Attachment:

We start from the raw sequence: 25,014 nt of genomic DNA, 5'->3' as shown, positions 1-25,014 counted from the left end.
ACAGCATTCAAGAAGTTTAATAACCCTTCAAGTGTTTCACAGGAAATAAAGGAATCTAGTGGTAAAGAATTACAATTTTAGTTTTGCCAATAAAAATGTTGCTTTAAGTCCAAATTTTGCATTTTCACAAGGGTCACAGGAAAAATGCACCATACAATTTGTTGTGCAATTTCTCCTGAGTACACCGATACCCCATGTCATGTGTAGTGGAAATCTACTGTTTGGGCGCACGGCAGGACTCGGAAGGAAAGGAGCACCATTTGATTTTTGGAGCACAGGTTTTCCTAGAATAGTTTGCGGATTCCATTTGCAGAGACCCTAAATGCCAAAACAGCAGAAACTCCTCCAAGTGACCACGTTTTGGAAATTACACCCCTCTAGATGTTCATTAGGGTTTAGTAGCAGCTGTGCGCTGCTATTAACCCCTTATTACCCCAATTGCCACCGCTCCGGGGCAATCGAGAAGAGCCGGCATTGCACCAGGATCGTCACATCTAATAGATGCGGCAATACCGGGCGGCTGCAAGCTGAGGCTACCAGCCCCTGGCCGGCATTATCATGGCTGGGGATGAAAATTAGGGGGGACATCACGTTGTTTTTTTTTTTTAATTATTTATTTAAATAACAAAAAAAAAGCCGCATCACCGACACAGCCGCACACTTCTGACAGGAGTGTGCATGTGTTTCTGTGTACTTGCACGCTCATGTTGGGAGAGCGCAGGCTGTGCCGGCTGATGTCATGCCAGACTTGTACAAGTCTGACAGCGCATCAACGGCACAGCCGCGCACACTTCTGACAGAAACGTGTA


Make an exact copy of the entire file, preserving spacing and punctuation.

We start from the raw sequence: 25,014 nt of genomic DNA, 5'->3' as shown, positions 1-25,014 counted from the left end.
ACAGCATTCAAGAAGTTTAATAACCCTTCAAGTGTTTCACAGGAAATAAAGGAATCTAGTGGTAAAGAATTACAATTTTAGTTTTGCCAATAAAAATGTTGCTTTAAGTCCAAATTTTGCATTTTCACAAGGGTCACAGGAAAAATGCACCATACAATTTGTTGTGCAATTTCTCCTGAGTACACCGATACCCCATGTCATGTGTAGTGGAAATCTACTGTTTGGGCGCACGGCAGGACTCGGAAGGAAAGGAGCACCATTTGATTTTTGGAGCACAGGTTTTCCTAGAATAGTTTGCGGATTCCATTTGCAGAGACCCTAAATGCCAAAACAGCAGAAACTCCTCCAAGTGACCACGTTTTGGAAATTACACCCCTCTAGATGTTCATTAGGGTTTAGTAGCAGCTGTGCGCTGCTATTAACCCCTTATTACCCCAATTGCCACCGCTCCGGGGCAATCGAGAAGAGCCGGCATTGCACCAGGATCGTCACATCTAATAGATGCGGCAATACCGGGCGGCTGCAAGCTGAGGCTACCAGCCCCTGGCCGGCATTATCATGGCTGGGGATGAAAATTAGGGGGGACATCACGTTGTTTTTTTTTTTTAATTATTTATTTAAATAACAAAAAAAAAGCCGCATCACCGACACAGCCGCACACTTCTGACAGGAGTGTGCATGTGTTTCTGTGTACTTGCACGCTCATGTTGGGAGAGCGCAGGCTGTGCCGGCTGATGTCATGCCAGACTTGTACAAGTCTGACAGCGCATCAACGGCACAGCCGCGCACACTTCTGACAGAAACGTGTA